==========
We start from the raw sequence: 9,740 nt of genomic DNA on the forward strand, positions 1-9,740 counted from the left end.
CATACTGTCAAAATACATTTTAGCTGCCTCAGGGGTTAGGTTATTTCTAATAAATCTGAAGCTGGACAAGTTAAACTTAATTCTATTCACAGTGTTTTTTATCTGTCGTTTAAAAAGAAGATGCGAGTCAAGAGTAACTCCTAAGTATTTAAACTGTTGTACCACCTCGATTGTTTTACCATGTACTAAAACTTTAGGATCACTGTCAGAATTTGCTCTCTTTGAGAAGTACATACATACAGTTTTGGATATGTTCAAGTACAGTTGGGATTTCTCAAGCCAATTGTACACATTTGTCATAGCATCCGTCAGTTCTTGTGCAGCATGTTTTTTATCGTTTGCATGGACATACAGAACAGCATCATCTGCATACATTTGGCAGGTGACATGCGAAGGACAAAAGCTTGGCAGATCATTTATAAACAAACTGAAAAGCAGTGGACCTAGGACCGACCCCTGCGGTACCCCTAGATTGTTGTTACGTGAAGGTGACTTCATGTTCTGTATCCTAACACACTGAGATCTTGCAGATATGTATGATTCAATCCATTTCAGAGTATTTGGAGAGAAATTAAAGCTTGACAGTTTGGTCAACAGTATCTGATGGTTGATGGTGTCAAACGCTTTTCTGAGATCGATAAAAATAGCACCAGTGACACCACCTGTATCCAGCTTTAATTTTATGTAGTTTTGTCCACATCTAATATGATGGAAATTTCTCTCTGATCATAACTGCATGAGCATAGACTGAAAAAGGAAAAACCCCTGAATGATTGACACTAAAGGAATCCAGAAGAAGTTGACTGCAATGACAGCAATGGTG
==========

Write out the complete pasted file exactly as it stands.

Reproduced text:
We start from the raw sequence: 9,740 nt of genomic DNA on the forward strand, positions 1-9,740 counted from the left end.
CATACTGTCAAAATACATTTTAGCTGCCTCAGGGGTTAGGTTATTTCTAATAAATCTGAAGCTGGACAAGTTAAACTTAATTCTATTCACAGTGTTTTTTATCTGTCGTTTAAAAAGAAGATGCGAGTCAAGAGTAACTCCTAAGTATTTAAACTGTTGTACCACCTCGATTGTTTTACCATGTACTAAAACTTTAGGATCACTGTCAGAATTTGCTCTCTTTGAGAAGTACATACATACAGTTTTGGATATGTTCAAGTACAGTTGGGATTTCTCAAGCCAATTGTACACATTTGTCATAGCATCCGTCAGTTCTTGTGCAGCATGTTTTTTATCGTTTGCATGGACATACAGAACAGCATCATCTGCATACATTTGGCAGGTGACATGCGAAGGACAAAAGCTTGGCAGATCATTTATAAACAAACTGAAAAGCAGTGGACCTAGGACCGACCCCTGCGGTACCCCTAGATTGTTGTTACGTGAAGGTGACTTCATGTTCTGTATCCTAACACACTGAGATCTTGCAGATATGTATGATTCAATCCATTTCAGAGTATTTGGAGAGAAATTAAAGCTTGACAGTTTGGTCAACAGTATCTGATGGTTGATGGTGTCAAACGCTTTTCTGAGATCGATAAAAATAGCACCAGTGACACCACCTGTATCCAGCTTTAATTTTATGTAGTTTTGTCCACATCTAATATGATGGAAATTTCTCTCTGATCATAACTGCATGAGCATAGACTGAAAAAGGAAAAACCCCTGAATGATTGACACTAAAGGAATCCAGAAGAAGTTGACTGCAATGACAGCAATGGTG